The All Women’s Action Society (Awam) is appalled by the statement made by Mohd Norazizi, a Malay-language lecturer at MRSM, Baling during a video discussing rape where he blames survivors of rape, going so far as to paint them as errant children.
While Norazizi has since deleted the video and issued an apology, the fact that he, in his capacity as teacher, influencer and opinion-maker felt comfortable victim blaming is indicative of the rape culture we live in.
What is rape culture?
Rape culture was first coined in the 1970s and refers to the normalisation of rape owing to social values and gender norms. Victim blaming which focuses on the survivor’s clothes, location, looks or makeup stems from the invisible social narratives that (1) only men have sexual desire, (2) men are unable to control their urges and (3) they are provoked to rape. When we unpack these hidden biases, we know these narratives are not based on fact because:
Men are also survivors of rape. This year, a security guard was charged with 23 counts of sex-related offences, including seven counts of physical sexual assault and six counts of using a 9 year-old boy in making child pornography. Another case in Kedah saw a boy being sodomised in a toilet in May
- In 2019, an 85-year-old woman was raped in Malaysia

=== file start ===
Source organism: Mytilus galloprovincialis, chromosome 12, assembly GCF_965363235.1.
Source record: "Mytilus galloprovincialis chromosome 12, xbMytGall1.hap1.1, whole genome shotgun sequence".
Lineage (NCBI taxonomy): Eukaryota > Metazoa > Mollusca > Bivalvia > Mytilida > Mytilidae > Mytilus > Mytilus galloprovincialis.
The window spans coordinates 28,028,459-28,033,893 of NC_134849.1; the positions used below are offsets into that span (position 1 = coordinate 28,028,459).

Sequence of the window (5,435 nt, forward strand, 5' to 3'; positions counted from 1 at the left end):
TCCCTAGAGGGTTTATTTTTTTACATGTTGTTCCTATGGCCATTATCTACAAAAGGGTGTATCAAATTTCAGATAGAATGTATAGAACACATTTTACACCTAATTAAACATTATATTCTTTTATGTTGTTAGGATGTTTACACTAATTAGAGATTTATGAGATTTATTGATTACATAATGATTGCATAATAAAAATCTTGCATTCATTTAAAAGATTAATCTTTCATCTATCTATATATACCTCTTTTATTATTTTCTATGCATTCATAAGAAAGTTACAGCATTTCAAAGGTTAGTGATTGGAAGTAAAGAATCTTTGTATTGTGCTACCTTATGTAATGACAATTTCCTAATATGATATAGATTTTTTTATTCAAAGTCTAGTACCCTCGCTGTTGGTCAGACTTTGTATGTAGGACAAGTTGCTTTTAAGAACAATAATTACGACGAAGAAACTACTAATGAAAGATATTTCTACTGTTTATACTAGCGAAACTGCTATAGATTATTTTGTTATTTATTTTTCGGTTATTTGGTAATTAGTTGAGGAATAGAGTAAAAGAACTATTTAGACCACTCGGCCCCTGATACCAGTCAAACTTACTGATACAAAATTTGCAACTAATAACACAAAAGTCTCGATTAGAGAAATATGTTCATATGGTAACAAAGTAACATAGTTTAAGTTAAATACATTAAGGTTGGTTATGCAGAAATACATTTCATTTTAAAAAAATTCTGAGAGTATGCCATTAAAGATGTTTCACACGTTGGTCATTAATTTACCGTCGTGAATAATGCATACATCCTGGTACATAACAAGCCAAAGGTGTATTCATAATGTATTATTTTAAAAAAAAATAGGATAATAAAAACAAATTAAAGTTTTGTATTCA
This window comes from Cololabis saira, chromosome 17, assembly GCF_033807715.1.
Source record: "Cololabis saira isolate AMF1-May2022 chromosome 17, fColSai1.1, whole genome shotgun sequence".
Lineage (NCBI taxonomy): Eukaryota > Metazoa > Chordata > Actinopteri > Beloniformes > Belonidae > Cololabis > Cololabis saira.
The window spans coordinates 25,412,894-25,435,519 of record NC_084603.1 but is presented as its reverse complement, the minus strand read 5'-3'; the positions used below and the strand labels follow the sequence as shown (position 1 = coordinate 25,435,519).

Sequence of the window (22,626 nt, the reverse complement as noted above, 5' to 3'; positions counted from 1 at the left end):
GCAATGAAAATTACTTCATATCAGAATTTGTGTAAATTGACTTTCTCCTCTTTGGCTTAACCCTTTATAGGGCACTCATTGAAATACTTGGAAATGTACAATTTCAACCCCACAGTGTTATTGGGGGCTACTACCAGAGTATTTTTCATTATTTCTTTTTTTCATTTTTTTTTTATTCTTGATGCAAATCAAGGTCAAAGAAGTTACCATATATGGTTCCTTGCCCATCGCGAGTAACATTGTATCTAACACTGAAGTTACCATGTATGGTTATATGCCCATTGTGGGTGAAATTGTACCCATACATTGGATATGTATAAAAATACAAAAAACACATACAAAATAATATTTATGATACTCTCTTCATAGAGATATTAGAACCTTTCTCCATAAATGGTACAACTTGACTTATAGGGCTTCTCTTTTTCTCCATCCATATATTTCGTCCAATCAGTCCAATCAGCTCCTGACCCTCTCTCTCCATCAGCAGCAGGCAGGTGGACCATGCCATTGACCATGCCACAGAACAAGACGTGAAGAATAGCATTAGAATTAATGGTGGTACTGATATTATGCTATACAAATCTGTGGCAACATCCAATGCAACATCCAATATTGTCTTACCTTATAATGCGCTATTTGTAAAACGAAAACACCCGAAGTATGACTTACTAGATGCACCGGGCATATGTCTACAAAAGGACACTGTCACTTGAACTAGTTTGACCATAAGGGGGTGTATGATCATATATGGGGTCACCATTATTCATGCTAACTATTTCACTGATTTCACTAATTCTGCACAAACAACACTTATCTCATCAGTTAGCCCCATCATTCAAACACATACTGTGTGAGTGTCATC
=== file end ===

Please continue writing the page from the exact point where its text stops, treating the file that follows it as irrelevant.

- In 2018, a baby died after being raped, sodomised and abused
- Perpetrators of rape within the last year include young children, gardeners, and family members. A few days ago, a man was arrested for raping his daughter and stepdaughter
- Most perpetrator of rape are known to the survivors. In November 2019, police released statistics showing that in cases of child incest, the biggest category of perpetrators is the father (including stepfathers)
- Women who are covered head to toe are also raped. In March, a 17-year-old received several rape threats online despite dressing conservatively simply for resembling a Korean celebrity
Firstly, rape is not about chastity. Rape is not about sex. Rape is certainly not about dress. Rape is the gross act of demeaning or commodifying a person by way of forced sexual intercourse without the other person’s explicit and enthusiastic consent. By perpetuating social ideas on victim blaming, effectively, we are indirectly enabling rape.
Rape culture is the main reason survivors do not feel safe when reporting rape or getting support from family or friends. It prevents individuals from experiencing healthy romantic and sexual relationships and maintaining a healthy psyche.
Survivors of rape have enough to deal with. The physical and psychological effects can translate into disgust of their physical body, self-harm, self-sabotage, self-hate, self-blame, and sometimes even deteriorating social and familial relationships. This does not include the effect on their personal and professional lives. Many often deal with the fear of intimacy, of contracting sexually transmitted infections, and getting pregnant.
It is time that we stop normalising rape culture and rape apologists – people who tend to trivialise the severity of rape by blaming it on the survivor or by disputing the need for consent – by rejecting victim blaming as a response to rape and holding perpetrators of rape accountable for their actions.